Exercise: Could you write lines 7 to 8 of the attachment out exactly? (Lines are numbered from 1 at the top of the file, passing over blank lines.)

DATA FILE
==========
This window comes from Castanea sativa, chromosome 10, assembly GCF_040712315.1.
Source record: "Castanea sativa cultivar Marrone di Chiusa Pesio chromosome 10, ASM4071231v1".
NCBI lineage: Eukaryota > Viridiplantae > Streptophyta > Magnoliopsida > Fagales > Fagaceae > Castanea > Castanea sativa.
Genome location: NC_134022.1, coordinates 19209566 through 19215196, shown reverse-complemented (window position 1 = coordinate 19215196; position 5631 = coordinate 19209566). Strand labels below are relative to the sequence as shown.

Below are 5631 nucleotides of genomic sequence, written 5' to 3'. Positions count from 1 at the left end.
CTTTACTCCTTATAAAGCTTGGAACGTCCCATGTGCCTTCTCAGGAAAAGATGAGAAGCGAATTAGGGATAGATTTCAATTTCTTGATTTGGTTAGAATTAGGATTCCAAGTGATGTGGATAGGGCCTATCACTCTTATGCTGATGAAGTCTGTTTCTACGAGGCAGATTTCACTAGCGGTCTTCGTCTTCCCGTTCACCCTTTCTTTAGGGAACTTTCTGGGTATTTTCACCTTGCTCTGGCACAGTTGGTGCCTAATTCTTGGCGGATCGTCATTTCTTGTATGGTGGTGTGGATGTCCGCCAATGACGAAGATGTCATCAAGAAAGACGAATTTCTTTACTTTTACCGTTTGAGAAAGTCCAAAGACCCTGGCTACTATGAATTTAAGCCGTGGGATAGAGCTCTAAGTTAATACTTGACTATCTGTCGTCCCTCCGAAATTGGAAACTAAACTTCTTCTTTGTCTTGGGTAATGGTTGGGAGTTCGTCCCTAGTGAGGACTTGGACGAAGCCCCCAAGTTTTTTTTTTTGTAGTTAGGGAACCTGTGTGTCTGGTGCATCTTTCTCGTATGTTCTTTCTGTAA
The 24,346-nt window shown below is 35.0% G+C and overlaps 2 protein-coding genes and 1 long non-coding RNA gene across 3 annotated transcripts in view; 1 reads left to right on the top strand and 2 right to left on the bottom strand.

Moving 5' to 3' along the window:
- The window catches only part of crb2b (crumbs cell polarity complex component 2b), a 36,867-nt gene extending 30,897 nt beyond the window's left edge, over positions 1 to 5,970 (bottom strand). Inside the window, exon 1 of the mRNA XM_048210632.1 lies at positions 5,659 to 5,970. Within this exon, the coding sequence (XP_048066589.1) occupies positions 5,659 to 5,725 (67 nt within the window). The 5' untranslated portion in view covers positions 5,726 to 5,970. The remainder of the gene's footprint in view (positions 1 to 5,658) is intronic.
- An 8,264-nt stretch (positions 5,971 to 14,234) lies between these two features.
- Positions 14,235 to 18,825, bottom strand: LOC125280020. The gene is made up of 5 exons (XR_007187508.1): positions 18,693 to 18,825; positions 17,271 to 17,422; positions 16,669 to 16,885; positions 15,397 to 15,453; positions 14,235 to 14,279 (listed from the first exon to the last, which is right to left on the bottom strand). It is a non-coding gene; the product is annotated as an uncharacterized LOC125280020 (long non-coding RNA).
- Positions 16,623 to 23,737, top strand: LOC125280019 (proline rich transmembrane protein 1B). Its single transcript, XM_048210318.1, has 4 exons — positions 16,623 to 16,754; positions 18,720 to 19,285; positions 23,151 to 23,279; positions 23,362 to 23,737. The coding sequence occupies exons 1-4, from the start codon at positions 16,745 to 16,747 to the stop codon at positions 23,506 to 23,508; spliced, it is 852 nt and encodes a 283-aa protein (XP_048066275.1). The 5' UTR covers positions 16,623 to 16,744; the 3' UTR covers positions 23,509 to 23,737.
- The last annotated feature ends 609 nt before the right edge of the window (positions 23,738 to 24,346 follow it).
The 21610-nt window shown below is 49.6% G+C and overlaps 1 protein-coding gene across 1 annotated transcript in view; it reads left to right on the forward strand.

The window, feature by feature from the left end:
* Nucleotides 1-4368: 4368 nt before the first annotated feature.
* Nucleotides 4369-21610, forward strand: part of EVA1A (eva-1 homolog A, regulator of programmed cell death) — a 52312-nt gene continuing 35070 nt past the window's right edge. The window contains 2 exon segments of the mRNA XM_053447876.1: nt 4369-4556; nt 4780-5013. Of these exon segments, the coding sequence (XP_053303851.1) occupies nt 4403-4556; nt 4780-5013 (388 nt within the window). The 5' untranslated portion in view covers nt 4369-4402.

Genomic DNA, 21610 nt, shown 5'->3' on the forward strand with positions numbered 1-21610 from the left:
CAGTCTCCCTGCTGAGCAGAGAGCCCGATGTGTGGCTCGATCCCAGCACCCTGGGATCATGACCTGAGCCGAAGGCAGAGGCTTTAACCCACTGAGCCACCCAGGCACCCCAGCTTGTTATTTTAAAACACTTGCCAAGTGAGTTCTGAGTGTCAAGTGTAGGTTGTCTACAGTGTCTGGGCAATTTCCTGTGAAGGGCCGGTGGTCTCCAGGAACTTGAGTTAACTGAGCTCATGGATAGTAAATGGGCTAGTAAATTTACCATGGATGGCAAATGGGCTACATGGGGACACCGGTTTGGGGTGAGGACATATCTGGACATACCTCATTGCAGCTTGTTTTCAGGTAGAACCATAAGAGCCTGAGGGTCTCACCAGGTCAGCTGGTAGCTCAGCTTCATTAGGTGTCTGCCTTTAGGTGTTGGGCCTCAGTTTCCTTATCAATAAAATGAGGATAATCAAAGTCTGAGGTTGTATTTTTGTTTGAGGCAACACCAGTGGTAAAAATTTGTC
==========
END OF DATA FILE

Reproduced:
The 24,346-nt window shown below is 35.0% G+C and overlaps 2 protein-coding genes and 1 long non-coding RNA gene across 3 annotated transcripts in view; 1 reads left to right on the top strand and 2 right to left on the bottom strand.

Moving 5' to 3' along the window: